Having looked at how the new guard have settled into life in leafy Hertfordshire, ITWM looks at which of last season’s squad have benefitted, and which have suffered from the new way of doing things…
There was a lot of debate over whether the club was right to retain the services of Troy after his conviction for a fracas in Birmingham city centre. The resolution of those in the anti-Deeney camp will have been severely tested since his return to the fold in late September, both because of his incredibly impressive form (11 goals in 22 games, 1 every 143 minutes) and, more importantly, his determination to put his indiscretion behind him and embrace his second chance in a hotly-desired profession. This is evident both through the team spirit he conjures and his interaction with fans on Twitter. Alex Geijo’s summer arrival heralded the advent of a new first-choice number 9, but Deeney’s renaissance has meant that the man that most had banked on to be the go-to guy going forward has only made 5 starts.
Even if you disregard his offence and subsequent stint in prison, Deeney’s performances this year have been revelatory. After struggling to cement a place in the team in his first year at the club, he snatched at the chance to replace Danny Graham as the club’s talismanic striker last season and proved many doubters wrong with his physical bludgeoning of defences yielding improved results. This year, however, he had shown that his bow has yet more strings. Though he often provides an injection of blood and thunder to an attack that is otherwise wine and jazz, Troy has shown a touch that is, as the saying goes, ‘great for a big lad’ and a finesse never before seen in the burly Brummie. The recent transitions of Rickie Lambert and Grant Holt from Championship battering rams to respected Premier League strikers suggest that Troy’s growth might not stop here, should Watford’s form spill over into a promotion.
Nobody had Tommie Hoban in the sweepstake. Of the three players to have gone on loan to Wealdstone last season, Hoban was the least talked up. Stones fans reported the excitement and raw talent of Britt Assombalonga and of the maturity of Connor Smith, but Tommie’s spell seemed to pass by without comment.
Huddersfield away was the first instance of Zola fielding a 3-5-2, and with the abundance of centre halves at the club mostly injured (Nosworthy, Doyley, Ekstrand) or recently departed (the now long-forgotten Tiny Taylor) a third needed to be found. Enter Tommie Hoban, making his first appearance since coming off the bench at Preston to make his debut over a year prior.
We knew he was well thought of at the club, but surely it wasn’t worth changing the formation if it meant throwing a young and untested defender in at the deep end? But the formation worked, and so did Tommie.
A few months ago, Hoban was one of those youth players you don’t really expect anything from. There are youngsters heralded from upon high from the age of 16 and then there are Tommie Hobans, those who quietly develop and take their chance when they’re good and ready. A cool head, very good awareness and not bad at attacking a corner, Hoban looks a consummate pro, even though he’s only three months into his career.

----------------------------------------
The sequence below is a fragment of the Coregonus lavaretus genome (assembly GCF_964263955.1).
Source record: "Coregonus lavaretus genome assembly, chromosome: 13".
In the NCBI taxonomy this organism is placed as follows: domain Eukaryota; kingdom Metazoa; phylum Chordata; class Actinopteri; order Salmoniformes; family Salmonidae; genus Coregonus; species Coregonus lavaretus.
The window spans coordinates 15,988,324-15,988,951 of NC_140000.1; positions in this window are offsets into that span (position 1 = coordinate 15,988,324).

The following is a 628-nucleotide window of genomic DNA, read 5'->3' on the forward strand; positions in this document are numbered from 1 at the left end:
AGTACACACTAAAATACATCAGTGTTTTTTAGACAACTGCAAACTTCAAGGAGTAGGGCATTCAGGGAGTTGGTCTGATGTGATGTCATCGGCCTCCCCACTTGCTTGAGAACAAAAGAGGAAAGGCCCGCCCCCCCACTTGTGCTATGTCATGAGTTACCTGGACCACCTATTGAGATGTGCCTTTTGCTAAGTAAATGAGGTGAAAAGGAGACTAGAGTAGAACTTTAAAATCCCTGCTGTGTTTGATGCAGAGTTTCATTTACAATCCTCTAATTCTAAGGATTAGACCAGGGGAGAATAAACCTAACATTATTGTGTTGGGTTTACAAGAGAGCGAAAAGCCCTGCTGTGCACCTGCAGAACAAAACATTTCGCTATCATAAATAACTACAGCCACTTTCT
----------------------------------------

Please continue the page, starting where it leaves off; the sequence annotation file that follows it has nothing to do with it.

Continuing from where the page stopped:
The ‘injury’ that has kept him out for the last few weeks has come at an ideal time, coinciding with the return of Doyley and Nosworthy from injury. With squad depth like we have, there is no need to risk burning out a talent like Hoban’s.
The best thing about his emergence? It gives us a chance to stick two fingers up at Martin Samuel. He is proof that if youngsters are good and patient enough, they will be given a chance to shine.
Who foresaw this? Mark Yeates, that winger who hasn’t got the pace to beat a man on the outside, hasn’t got the trickery to beat a man on the inside and hasn’t got the cross to beat the first man with a delivery, has flourished among Gianfranco Zola’s wingless wonders. Written off by most, even before the summer’s injection of talent, Yeates seemed destined for an unglamourous League One side. Then fitness issues meant he had to play a part in the first few fixtures. “Never mind, he’ll be gone when such-and-such is fit” became “So he’s actually chosen Yeates?” became “No, you can’t drop Yeates, he’s doing too well.”
Moved into a more central position, Yeates’ lack of pace is no longer an issue. Those qualities that have been overshadowed by his inadequacies as a winger are finally showing. He has good vision and a neat little slide rule pass and the movement to do well in Zola’s compact and fluid midfield. He’s not going to pull up any trees, and with Cristian Battocchio starting to shine will most likely find his game time more limited as the season develops, but that he’s played as much as he has (15 league starts, 6 sub appearences) is already a win for him, and has shut up a lot of the braying public.